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Steve Checkley (22)
11 April 2016

New Addition to HMRC Government Gateway Security

As part of HMRC’s Making Tax Digital strategy, we have been expecting security improvements to be made to taxpayers’ access to their online accounts via the Government Gateway.

On 29 March 2016, HMRC introduced a new optional layer of security that introduces a mobile phone into the logging in process for Individual taxpayers.

To be fair to HMRC, this form of two factor authentication is becoming pretty standard practice in the online world. Those of us that use online banking usually have a little device that can generate a code to allow access. The chances are that a third party has access to such a device or a mobile phone are incredibly slim.

How do taxpayers set this up?

HMRC are rolling this out over several weeks. However, when live on their account, once a taxpayer has logged in to their online accounts, they will find an option to activate the service. From there, it’s a matter of following the onscreen steps.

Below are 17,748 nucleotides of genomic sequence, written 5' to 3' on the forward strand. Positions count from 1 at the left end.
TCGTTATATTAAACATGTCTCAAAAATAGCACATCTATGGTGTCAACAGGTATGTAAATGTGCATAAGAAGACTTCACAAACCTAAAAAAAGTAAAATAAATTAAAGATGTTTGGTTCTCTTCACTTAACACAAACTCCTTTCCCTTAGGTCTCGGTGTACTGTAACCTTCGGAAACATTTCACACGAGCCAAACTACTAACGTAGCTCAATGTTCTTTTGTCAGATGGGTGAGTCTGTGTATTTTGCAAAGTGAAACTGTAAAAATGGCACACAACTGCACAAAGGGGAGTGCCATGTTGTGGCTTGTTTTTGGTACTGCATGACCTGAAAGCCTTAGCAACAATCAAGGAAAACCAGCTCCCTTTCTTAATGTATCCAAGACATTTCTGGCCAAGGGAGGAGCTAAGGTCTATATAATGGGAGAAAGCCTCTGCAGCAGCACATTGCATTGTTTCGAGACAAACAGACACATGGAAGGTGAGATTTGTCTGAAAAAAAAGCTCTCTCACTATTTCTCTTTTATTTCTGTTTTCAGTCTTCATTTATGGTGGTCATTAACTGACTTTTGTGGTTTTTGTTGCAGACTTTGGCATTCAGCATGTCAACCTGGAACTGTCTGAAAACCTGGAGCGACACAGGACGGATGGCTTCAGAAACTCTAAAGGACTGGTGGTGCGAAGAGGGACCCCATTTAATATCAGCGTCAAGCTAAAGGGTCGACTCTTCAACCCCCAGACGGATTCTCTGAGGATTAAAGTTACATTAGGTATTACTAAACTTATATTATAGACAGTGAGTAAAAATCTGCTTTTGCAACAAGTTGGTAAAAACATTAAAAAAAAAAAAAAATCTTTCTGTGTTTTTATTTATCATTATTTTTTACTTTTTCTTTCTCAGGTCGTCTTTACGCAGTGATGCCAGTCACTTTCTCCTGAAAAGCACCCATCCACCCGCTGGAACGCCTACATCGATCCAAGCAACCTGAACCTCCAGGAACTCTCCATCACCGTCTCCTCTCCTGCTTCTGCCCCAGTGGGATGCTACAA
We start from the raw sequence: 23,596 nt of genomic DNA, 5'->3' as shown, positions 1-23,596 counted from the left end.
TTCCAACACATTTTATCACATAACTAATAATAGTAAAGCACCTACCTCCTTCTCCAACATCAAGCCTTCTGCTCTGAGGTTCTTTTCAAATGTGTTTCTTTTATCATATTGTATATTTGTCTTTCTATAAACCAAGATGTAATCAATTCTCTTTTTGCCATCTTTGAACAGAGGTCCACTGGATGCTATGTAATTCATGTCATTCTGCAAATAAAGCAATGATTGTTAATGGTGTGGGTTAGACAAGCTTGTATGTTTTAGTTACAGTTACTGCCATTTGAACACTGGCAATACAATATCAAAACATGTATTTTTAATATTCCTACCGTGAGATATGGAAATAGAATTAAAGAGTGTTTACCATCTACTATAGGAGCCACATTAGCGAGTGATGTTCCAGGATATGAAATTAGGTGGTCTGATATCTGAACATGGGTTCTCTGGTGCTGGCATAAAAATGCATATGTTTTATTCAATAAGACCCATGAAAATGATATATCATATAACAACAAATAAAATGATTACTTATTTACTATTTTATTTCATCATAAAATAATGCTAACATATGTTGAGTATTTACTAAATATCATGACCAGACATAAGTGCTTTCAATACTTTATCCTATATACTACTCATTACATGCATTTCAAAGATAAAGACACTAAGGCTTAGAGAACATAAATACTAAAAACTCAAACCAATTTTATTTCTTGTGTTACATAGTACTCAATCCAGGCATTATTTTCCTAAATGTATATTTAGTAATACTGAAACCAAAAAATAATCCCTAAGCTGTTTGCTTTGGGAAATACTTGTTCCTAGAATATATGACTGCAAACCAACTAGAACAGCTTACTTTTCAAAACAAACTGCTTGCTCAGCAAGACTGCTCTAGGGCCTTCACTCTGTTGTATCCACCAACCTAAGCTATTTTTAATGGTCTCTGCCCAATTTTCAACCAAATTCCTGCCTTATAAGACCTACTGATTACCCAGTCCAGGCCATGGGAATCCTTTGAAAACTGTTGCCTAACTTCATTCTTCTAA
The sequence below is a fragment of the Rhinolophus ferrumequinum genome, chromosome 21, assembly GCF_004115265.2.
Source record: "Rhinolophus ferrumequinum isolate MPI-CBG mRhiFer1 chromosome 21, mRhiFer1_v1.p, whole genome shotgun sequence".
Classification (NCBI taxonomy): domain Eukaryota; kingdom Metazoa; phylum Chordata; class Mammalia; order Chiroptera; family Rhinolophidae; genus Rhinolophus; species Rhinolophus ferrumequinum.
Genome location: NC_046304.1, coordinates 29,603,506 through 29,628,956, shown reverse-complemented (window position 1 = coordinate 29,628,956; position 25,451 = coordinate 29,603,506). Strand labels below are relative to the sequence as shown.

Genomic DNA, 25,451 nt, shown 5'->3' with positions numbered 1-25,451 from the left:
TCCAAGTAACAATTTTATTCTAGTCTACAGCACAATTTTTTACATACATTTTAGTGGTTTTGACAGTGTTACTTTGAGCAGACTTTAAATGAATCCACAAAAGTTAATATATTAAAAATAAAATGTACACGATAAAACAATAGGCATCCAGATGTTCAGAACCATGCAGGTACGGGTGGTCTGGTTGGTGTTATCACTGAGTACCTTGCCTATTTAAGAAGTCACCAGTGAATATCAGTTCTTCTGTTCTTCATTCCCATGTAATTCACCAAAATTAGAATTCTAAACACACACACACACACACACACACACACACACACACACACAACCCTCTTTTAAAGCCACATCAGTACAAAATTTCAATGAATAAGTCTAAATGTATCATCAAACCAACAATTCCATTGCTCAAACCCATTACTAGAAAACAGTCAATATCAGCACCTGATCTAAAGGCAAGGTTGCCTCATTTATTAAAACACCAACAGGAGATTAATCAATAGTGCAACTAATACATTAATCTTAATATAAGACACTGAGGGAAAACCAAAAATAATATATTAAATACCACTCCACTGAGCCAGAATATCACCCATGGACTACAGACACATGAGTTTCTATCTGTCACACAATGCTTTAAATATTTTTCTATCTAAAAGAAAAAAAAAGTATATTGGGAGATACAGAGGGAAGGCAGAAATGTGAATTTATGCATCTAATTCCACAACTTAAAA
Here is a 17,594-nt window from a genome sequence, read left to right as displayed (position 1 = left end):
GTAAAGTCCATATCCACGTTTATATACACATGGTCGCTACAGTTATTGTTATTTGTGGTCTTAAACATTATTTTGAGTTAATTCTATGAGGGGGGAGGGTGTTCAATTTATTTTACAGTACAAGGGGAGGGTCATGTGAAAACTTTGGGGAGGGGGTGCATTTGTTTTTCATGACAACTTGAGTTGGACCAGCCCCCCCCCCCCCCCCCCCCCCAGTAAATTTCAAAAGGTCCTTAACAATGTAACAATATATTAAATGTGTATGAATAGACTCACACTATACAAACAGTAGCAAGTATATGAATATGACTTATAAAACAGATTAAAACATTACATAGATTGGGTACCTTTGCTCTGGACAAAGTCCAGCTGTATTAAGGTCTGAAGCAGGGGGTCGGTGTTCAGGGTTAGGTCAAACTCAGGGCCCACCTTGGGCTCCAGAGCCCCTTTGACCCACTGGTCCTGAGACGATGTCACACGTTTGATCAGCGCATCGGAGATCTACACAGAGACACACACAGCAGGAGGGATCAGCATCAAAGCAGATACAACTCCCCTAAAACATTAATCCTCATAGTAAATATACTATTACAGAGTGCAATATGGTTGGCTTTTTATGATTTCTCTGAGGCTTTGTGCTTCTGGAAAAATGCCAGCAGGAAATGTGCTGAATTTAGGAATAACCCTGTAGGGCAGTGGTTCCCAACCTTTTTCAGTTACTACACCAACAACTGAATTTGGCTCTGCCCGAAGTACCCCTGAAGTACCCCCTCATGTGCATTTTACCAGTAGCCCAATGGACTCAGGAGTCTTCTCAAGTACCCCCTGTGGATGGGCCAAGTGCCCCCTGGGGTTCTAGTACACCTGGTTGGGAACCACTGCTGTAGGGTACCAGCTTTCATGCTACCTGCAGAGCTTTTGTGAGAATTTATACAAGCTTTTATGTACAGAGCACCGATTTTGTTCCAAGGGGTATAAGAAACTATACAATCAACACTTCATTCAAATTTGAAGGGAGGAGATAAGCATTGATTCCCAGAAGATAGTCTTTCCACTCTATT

The feature isn’t mandatory. HMRC recognise that not all taxpayers will want this, perhaps because they don’t have a mobile phone or don’t have a signal. Nonetheless, it seems that some 600,000 taxpayers opted into this additional security last January.

If someone no longer has access to their mobile phone (such as they lose it or change numbers), they can reset it using HMRC’s Online Services Helpdesk.

Agent credentials

Another aspect of the introduction is that it will make it harder for a very small minority of agents that use their clients’ Government Gateway credentials to file tax returns on their behalf.

Strictly speaking, it is not correct or advisable that this practice carries on and, indeed, accountants can obtain their own credentials. Adding another layer of security makes it even harder for such agents to avoid obtaining their own credentials.

What should we expect to happen in the future?

It is highly likely that logging in using a mobile phone will be extended to other users of HMRC’s online service. This may include accountancy practices.

We also consider it likely that HMRC will introduce two factor authentication in its new API authorisation processes. Back in January, my colleague Greg Case, wrote about these and how they will present themselves in TaxCalc.

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kilrail (8 years ago)

It seemed mandatory to me. I wanted to change address and it insisted on 2 stage security. A P60 figure and a mobile phone number to send a 6 digit code to continue. As I live in Spain I gave a Spanish mobile (there was a field for Country and it displayed the correct Country code). However after 3 attempts no text received with a code. I used a UK mobile and received a text straight away. Then after all that I discovered you cannot amend an overseas address anyway!!!
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